Monday, 6 October 2014

DJ's Wanted

Along with the tourists who flood to the island there are thousands of experienced and wannabe DJ’s who perform at just about every bar and restaurant. For a long time there has been something of a running complaint amongst resident DJ’s that many of the newcomers haven’t the faintest idea how to entertain in sun-drenched daytime hangouts. In fact it seems as though many of them are merely playing their full on night time sets, to musically bludgeoned diners, in the hope that they are going to be discovered and launched into a mega career as club DJ’s. Instead of which, some of them will spend the whole summer playing for very little, if any, money just for the thrill of ‘living the dream’.

At the other end of the scale there are the large corporate venues, some coming from successful ventures in other European countries, who are now looking to grab a slice of the summer season action. Admittedly they do not tolerate such wanton abandon with the musical menu but it seems to me that in many cases, they are just providing a bland filler which ticks the box of ‘resident DJ’. In one venue I played, the preceding DJ informed me that the rule was that we were not to play anything above 115bpm during the afternoon set. Then even before I had played my first track the assistant manager came over to proudly demonstrate his understanding of DJ techniques by repeating nugget of esoteric doctrine. 

I understand the rationale that if you limit the DJ’s to a certain bpm then it will keep the atmosphere chilled but in reality many of the most sublime and blissful Balearic tracks come in at much higher bpm and the real challenge is to find DJ’s who know what they are doing and trust their judgement. This of  course requires musical judgement by the management and in truth they have more on their mind and so, for some venues, the hiring of DJ’s is just another post to be filled along with getting a decent washer up for the kitchen.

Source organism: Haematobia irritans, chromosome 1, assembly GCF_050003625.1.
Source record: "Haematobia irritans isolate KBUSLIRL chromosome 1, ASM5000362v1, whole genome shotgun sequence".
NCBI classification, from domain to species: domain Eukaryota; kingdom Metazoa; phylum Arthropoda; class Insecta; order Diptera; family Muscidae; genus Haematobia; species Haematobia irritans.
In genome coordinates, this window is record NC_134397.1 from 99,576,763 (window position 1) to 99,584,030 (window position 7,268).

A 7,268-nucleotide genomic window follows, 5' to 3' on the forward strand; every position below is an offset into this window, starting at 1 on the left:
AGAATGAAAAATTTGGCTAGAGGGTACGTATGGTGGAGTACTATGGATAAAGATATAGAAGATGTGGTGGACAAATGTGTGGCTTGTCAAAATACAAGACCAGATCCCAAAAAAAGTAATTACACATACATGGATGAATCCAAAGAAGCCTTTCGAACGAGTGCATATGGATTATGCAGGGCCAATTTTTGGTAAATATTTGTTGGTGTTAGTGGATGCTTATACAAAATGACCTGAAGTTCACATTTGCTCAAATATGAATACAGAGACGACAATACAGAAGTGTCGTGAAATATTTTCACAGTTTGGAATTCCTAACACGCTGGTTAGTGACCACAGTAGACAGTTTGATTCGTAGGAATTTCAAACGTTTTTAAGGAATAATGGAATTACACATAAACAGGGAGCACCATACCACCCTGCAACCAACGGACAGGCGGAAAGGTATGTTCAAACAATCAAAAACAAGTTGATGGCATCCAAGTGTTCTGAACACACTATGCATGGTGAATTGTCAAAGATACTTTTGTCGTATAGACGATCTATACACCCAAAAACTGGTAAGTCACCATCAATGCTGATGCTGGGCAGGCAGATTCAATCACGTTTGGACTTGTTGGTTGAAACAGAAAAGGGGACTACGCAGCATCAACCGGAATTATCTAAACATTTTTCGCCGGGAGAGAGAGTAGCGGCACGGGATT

The other end of the corporate music culture is to be witnessed in many of the new wealthy visitors. I was playing a chilled set round a hotel pool the other day when towards the end a group of around eight residents appeared all dressed up for their night ahead. One of the things that has always impressed me with the island is that it is non-ageist and it wasn’t just the age of these guests which I noted rather their demeanour and fashion sense. I felt confident that back in the UK their regular hangs outs would not have been rave clubs but more likely the local golf club or even Conservative club. So, where were this crew going for the night? Why to Ushuaia Hotel, one of the islands more full on and expensive venues. 

As they walked off towards their cabs I noted to a friend that they were going to absolutely hate it and would no doubt find themselves shelling out several hundred pounds during the evening and returning home lighter of wallet but full of tales of what an appalling night of cacophony they had to endure and how they were forced to pay exorbitant prices for drinks and food. The owners of Ushuaia aren’t too bothered though as, while this group might not visit their establishment again, there are many more to keen to buy into the ‘Ibiza experience’. 

I am now starting to wonder where some of these Ibiza venues are advertising. Are they placing enticing ads in Saga Magazine, The Lady and Country Life? Probably not but what has happened is that Middle England has been introduced to the delights of Ibiza through the celebrity columns of the Daily Mail and everyone wants a bit of the dream.

Lest I sound rather jaded in my comments I would add that the island continues to delight and entertain. Its spirit draws to it many open minded creative individuals and I am continually surprised how many DJ’s can produce sets which feature track after track of new tunes to my ears which, given the amount of time I personally put into listening to new music, is always a surprise and delight.


One of my fellow DJ friends here is MOC Paoli (to my mind a much under appreciated local treasure) who has long been resident DJ and responsible for much of the ambience of the exotic Bambuddha Grove. Paoli dates back to the Goa Trance scene of the early 70's and in fact is credited as being one of the people who helped to develop this particular genre of music. Noting that the early 70's was way before the dance scene kicked off in Europe and before sampling machines had even been imagined, I asked him how it came about. He remarked that at the time it was not uncommon for acid beach parties to take place in Goa with up to 700 people in attendance. DJing at these precursors of the rave scene he had noted that with so many people crammed together, many of whom were experiencing extreme LSD hallucinations, playing tracks with too many prominent and possibly ambiguous vocals tended to 'mess with peoples heads'.